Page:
Cell transplantation via direct intramuscular injection is a promising therapy for patients with ischemic diseases. However, following injections, retention of transplanted cells in engrafted areas remains problematic, and can be deleterious to cell-transplantation therapy. In this presentation, a thermo-responsive hydrogel system composed of aqueous methylcellulose (MC) blended with phosphate-buffered saline is constructed to grow cell sheet fragments and cell bodies for the treatment of ischemic diseases. The as-prepared MC hydrogel system undergoes a sol–gel reversible transition upon heating or cooling at approximately 32 °C. Via this unique property, the grown cell sheet fragments (cell bodies) can be harvested without using proteolytic enzymes; consequently, their inherent extracellular matrices (ECMs) and integrative adhesive agents remain well preserved. In animal studies using rats and pigs with experimentally created myocardial infarction, the injected cell sheet fragments (cell bodies) become entrapped in the interstices of muscular tissues and adhere to engraftment sites, while a minimal number of cells exist in the group receiving dissociated cells. Moreover, transplantation of cell sheet fragments (cell bodies) significantly increases vascular density, thereby improving the function of an infarcted heart.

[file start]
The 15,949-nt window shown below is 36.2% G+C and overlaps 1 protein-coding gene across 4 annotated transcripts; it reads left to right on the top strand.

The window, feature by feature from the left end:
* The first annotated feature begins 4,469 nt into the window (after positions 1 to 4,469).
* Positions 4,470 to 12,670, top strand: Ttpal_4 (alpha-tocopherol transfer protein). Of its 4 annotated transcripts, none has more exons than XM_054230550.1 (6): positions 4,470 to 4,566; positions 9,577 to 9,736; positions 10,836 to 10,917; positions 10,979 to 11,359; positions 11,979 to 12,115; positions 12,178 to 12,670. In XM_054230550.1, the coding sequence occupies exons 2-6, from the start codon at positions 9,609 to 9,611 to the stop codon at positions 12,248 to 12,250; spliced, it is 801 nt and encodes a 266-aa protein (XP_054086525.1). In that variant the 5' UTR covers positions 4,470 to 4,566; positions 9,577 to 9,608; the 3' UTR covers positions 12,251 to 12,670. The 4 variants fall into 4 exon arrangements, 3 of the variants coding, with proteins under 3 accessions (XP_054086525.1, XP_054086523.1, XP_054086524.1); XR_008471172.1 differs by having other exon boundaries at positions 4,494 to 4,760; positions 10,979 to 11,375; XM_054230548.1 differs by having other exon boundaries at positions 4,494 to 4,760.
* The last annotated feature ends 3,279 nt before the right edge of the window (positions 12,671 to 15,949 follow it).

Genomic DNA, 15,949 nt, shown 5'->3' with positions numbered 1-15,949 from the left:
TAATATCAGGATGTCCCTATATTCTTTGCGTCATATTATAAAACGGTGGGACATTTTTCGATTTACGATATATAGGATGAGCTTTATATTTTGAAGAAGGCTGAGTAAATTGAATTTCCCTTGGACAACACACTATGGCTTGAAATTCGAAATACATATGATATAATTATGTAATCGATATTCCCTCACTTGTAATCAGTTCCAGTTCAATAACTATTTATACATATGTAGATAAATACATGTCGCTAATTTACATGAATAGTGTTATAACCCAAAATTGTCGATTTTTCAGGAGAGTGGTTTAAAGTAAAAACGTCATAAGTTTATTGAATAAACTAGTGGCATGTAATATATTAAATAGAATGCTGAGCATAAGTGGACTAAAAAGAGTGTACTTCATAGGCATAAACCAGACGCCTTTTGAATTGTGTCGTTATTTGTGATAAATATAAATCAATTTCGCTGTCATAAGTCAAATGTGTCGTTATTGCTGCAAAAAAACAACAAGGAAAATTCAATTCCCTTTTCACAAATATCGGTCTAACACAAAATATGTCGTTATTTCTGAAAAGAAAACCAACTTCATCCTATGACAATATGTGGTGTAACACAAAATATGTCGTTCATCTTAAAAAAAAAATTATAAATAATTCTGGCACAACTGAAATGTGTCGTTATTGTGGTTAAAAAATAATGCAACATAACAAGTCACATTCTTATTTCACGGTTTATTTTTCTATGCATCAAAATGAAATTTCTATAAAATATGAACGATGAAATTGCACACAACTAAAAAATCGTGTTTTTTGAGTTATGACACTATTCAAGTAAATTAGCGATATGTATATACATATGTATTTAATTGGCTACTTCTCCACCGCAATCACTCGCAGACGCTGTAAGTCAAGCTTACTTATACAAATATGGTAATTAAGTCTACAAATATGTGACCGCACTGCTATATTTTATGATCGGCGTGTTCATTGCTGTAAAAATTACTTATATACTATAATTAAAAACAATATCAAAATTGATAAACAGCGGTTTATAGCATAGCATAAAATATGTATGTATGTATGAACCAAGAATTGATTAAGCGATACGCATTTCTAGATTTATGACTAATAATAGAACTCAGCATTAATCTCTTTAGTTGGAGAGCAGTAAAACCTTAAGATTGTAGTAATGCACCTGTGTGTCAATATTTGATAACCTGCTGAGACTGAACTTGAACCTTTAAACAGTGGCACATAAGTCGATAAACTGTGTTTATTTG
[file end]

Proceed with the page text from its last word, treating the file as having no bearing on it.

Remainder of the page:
These experimental results demonstrate that cell sheet fragments (cell bodies) function as a cell-delivery construct by providing a favorable ECM environment to retain transplanted cells locally and consequently, improving the efficacy of therapeutic cell transplantation


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